Facial Re-identification Using Deep Learning on Combined Real-Virtual Environments

Lead Research Organisation: Queen's University of Belfast
Department Name: Electronics Electrical Eng and Comp Sci

Abstract

Face recognition, identification and verification are common problems in the field of biometrics. Many approaches have been developed over the years resulting in robust and accurate methodologies, specially with the arrival of deep neural networks. However, in spite of the ongoing progress, algorithms still suffer when scaling to hundreds/thousands of users with the multiple sources of variability introduced by the environment and the user context, such as head orientation, facial accessories, different backgrounds and the use of different recording devices.

The aim of this work is to address these limitations and to develop a novel unified framework for feature extraction and metric learning using deep learning architectures. By assimilating face recognition to re-identification, we aim to extend the application of our methodology to vast datasets such as current social networks or national police databases, where in most cases only a few images per subject are available (for example their profile picture or police mugshots). The algorithm should be able to use these few photos to identify subjects in CCTV footage at low resolution and image quality in different view-points and poses.

The testing of such a virtually enhanced face re-identification paradigm on real world surveillance cameras will be the underlying objective of this project. The project will aim to develop an approach which can use one or two images from police mugshots to identify individuals in CCTV stream.

The objectives of this work include:
- To implement deep convolutional neural networks to tackle automatic feature extraction.
- To combine automatic feature extraction with metric learning in Siamese network architectures, to specifically address the problem of verification and re-identification.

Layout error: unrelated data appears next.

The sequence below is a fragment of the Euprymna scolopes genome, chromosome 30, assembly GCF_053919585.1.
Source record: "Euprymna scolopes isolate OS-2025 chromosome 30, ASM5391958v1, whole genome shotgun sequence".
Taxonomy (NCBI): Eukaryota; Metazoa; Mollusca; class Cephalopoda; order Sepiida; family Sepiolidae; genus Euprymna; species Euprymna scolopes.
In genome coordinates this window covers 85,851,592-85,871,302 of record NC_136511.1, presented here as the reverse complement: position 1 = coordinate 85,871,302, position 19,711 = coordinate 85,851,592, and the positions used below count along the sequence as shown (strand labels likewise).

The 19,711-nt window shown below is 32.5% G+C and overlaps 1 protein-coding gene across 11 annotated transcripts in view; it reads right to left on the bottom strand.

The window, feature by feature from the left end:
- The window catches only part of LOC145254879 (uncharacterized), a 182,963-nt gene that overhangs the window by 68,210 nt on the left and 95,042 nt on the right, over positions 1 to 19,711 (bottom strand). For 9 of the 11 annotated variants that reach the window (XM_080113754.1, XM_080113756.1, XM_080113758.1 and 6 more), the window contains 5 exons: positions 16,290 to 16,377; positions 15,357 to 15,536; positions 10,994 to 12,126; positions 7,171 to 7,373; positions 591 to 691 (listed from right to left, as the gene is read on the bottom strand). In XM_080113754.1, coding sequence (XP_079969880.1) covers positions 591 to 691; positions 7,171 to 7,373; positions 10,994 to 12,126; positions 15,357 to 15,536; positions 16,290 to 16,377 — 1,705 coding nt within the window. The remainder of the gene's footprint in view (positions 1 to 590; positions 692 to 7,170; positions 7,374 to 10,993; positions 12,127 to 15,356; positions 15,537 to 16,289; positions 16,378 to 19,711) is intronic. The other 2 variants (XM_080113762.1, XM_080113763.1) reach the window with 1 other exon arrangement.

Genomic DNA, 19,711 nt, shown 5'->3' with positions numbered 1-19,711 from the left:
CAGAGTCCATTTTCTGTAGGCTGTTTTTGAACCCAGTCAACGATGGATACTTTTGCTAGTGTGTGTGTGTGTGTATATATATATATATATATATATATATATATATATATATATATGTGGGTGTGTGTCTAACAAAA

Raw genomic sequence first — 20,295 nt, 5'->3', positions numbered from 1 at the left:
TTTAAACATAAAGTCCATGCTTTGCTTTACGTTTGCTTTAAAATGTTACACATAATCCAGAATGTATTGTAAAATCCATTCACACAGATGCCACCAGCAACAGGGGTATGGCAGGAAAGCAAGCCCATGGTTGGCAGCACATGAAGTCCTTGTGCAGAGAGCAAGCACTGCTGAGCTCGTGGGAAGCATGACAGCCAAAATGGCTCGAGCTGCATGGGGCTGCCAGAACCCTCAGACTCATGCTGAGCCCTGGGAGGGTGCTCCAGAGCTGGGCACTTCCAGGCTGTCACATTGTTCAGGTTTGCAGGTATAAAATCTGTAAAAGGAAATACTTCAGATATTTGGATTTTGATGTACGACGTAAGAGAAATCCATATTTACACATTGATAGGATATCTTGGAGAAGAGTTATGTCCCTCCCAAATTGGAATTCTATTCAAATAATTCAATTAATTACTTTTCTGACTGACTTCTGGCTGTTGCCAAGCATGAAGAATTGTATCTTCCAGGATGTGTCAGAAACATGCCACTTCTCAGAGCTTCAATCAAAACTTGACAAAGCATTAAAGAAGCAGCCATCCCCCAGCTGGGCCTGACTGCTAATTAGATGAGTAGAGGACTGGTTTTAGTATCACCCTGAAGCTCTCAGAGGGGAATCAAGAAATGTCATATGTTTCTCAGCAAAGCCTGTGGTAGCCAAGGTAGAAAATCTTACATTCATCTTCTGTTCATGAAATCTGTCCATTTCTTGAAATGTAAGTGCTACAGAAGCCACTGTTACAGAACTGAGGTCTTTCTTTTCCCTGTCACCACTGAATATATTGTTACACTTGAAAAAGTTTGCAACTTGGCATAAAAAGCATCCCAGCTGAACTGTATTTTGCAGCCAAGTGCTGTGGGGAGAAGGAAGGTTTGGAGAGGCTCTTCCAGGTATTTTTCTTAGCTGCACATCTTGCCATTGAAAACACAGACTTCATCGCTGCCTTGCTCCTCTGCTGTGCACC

- To investigate new configurations for face recognition in zero-shot and one-shot scenarios.
- To extend the re-identification framework to allow image-to-video recognition that's able to tackle poor quality CCTV footage.
- To explore robust strategies such as data augmentation and dropout to address facial occlusions and other sources of variation which may affect identification, such as different poses, clothing, cosmetics, glasses, scarfs, hats, etc.
- To develop new deep learning architectures that enhance visual facial re-identification using semantic information from the context, or the subject profile.
- To evaluate the performance and limitation of verification versus re-identification, to link real life snapshots with social network profiles and/or CCTV captures.

This research has potential impact for crime prevention -where mugshots can be matched against CCTV cameras, human trafficking -where pictures in illegal websites can be compared against images taken at the port of entry- and increasing security in airports, -where passport pictures or images in a suspect watch list are compared against the airport cameras, leading to the implementation of more secure and transparent e-gates. This research fits the EPSRC Research areas of Artificial Intelligence Technologies and Image and Vision Computing.